Although most informed observers understand the need for fiscal reform, there is legitimate debate regarding the appropriate balance of reduction provisions and which groups should take cuts – police, teachers, health care, roads, education and poverty assistance, and the list goes on and on. Whatever is ultimately included in a fiscal reduction/tax package, many observers agree that the country’s investment in education is critical to Costa Rica’s progress towards a more technically capable labor force to meet the skill requirements necessary to support the growth of the new economy that is replacing agriculture.
To sustain growth, additional preparation for jobs in the new econony is critial. Young adult unemployment (15-24 age group) is estimated at 22%; over half of the Costa Rican population has not completed high school and is deemed insufficiently trained for the new economy; and the country’s finances are at a crisis point and not sustainable (October, 18, 2017 report by the 34 member Organization for Economic Cooperation and Development). To reduce this youth unemployment situation and meet the needs of expanding business, a proposal is being advanced to formalize Dual Education programs combining on-the-job training with traditional education in partnership with businesses and public education. And, earlier this year, Costa Rica initiated a 4 year comprehensive review of public academic/technical training programs, combined with an expanded English Second Language requirement, to better prepare graduates for higher technology and tourism sector jobs that are increasingly important to earning higher wages in a changing Costa Rican economy. But, absent funding and cooperation from the public education system to solve the fiscal crisis, these worthy initiatives will be frustrated.
The “legality” of the public teacher’s continuing strike is pending a final resolution in the Costa Rican courts and that will determine if this teacher’s strike will be treated as a “paid vacation”, or if teachers will suffer financially while refusing to work. However, for many citizens including the private business sector, the court of public opinion has already ruled---holding public education hostage is an injustice to vulnerable students and a disservice to the country. And, exceptionally generous (relative to the private sectors) public salaries and benefits/pensions must be reduced if Costa Rica is to avoid sovereign default for domestic internal or external financial obligations.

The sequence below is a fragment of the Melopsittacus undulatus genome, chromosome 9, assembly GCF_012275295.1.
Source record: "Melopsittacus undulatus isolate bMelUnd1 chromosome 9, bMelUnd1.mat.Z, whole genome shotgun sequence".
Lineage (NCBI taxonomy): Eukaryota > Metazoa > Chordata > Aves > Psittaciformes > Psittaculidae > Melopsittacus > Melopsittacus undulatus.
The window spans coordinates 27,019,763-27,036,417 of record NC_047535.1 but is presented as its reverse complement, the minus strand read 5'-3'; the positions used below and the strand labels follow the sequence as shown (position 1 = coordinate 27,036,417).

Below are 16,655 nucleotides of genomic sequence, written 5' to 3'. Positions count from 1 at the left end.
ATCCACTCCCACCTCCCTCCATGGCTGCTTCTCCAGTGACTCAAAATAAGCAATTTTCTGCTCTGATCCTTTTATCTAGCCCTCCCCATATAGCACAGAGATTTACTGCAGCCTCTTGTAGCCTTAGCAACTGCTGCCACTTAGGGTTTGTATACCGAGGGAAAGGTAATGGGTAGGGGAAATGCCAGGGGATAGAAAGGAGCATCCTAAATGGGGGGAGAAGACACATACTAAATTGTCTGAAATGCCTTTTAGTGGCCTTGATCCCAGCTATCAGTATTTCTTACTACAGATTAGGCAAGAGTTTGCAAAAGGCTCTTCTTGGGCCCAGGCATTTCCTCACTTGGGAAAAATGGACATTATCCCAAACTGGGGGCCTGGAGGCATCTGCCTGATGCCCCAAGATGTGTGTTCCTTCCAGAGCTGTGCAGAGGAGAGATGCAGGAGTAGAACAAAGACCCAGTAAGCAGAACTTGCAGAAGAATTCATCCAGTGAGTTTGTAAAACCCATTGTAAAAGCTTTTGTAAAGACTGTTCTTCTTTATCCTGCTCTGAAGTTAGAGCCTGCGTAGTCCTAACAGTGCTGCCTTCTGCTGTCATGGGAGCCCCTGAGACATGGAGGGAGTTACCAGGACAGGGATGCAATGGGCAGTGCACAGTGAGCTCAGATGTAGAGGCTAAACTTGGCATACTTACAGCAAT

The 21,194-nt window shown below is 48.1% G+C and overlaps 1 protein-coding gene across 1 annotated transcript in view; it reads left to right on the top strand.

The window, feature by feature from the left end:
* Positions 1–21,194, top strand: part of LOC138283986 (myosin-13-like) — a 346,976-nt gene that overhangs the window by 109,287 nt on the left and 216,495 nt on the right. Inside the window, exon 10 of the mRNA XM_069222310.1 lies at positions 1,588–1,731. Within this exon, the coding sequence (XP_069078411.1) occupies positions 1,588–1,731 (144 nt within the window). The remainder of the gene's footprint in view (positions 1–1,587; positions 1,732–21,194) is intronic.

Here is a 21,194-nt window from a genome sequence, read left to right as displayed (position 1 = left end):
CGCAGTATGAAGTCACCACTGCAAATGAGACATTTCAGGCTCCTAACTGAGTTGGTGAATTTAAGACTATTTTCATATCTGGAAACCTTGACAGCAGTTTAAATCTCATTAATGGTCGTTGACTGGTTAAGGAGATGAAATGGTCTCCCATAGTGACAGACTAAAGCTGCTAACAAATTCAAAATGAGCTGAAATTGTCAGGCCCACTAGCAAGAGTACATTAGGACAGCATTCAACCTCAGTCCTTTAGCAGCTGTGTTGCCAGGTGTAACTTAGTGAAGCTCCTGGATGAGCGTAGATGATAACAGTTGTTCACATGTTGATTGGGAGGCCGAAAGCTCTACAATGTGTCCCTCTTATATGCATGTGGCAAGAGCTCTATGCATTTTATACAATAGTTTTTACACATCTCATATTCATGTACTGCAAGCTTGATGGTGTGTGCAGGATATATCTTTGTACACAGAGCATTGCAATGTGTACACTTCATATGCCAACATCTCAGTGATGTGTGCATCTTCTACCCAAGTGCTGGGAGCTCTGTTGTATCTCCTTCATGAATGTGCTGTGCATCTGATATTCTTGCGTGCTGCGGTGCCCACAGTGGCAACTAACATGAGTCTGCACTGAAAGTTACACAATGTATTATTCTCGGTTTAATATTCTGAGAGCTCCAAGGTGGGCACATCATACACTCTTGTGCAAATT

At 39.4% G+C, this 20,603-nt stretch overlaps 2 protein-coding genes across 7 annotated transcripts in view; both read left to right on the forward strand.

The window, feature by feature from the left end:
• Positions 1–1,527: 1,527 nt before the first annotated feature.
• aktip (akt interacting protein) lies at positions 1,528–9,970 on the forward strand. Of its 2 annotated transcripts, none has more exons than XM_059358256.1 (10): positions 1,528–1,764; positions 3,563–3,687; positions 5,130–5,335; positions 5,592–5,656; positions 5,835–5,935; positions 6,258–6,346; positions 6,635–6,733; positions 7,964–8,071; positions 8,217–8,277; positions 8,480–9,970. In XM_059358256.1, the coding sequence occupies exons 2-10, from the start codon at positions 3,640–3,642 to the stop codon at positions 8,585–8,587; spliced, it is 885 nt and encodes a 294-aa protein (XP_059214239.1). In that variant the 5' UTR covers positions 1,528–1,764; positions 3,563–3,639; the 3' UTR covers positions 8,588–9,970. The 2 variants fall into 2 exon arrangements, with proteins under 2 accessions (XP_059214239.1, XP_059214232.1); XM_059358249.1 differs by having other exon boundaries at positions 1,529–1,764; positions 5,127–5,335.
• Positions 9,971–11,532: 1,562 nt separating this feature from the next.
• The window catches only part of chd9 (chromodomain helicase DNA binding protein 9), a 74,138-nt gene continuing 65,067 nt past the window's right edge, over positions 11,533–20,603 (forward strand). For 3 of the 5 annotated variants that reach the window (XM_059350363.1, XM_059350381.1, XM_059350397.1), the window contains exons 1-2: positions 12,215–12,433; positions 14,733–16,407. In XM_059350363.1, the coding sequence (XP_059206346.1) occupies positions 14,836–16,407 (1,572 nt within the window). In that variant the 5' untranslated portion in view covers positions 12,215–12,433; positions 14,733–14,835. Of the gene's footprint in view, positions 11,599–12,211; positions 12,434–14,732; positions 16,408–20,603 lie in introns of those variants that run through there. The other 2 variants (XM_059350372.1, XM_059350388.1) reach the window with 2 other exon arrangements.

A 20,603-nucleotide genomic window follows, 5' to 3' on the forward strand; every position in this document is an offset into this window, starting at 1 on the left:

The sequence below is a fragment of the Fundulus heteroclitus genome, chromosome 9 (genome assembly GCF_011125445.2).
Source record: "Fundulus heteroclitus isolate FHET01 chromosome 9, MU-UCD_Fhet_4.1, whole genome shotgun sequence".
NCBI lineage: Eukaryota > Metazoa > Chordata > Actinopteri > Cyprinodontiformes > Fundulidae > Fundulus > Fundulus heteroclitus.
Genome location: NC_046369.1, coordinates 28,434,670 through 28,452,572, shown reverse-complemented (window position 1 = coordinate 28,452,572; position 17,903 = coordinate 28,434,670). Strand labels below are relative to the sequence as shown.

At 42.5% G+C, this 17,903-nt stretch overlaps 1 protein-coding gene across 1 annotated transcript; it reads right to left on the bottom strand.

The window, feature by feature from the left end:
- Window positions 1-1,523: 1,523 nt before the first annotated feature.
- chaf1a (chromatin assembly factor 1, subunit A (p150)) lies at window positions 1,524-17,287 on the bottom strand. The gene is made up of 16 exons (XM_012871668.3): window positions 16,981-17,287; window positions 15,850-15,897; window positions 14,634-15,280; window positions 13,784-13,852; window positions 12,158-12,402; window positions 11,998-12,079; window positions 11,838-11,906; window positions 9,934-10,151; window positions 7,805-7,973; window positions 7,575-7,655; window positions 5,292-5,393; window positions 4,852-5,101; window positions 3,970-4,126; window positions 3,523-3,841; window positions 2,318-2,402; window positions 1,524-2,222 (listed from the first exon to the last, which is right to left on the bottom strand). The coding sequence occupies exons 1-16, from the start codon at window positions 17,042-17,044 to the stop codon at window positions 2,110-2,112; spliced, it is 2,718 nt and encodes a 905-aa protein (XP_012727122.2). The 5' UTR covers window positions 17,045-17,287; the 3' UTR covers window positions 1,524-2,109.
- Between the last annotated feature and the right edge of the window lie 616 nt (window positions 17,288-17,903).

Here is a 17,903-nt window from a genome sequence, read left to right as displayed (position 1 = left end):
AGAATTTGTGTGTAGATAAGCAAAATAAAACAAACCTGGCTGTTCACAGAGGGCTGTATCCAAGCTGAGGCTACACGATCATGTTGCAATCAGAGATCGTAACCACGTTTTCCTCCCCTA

As a small group of volunteers working diligently to foster education in San Ramon, Costa Rica, we have found these last 3 months to be very difficult to watch, but in some cases a cause for inspiration as some parents have undoubtedly encouraged their children to continue to study at home despite the school being closed. The Community Action Alliance's volunteers remain committed to help our scholarship students graduate high school and to support them as best we can. Although our graduating students may have been cut short on Trigonometry or Calculus by the strikes, they certainly got a lesson in Civics by watching the national gridlock that is directly impacting their plans for the future.
Your continued support through GlobalGiving is a good way to keep the dreams of these students alive in Costa Rica despite these politically and educationally challenging times. With the reality that the government will need to reduce educational financial support for poorer families, our group of CAA scholarship students will need even more assistance going forward. Please help us make a difference!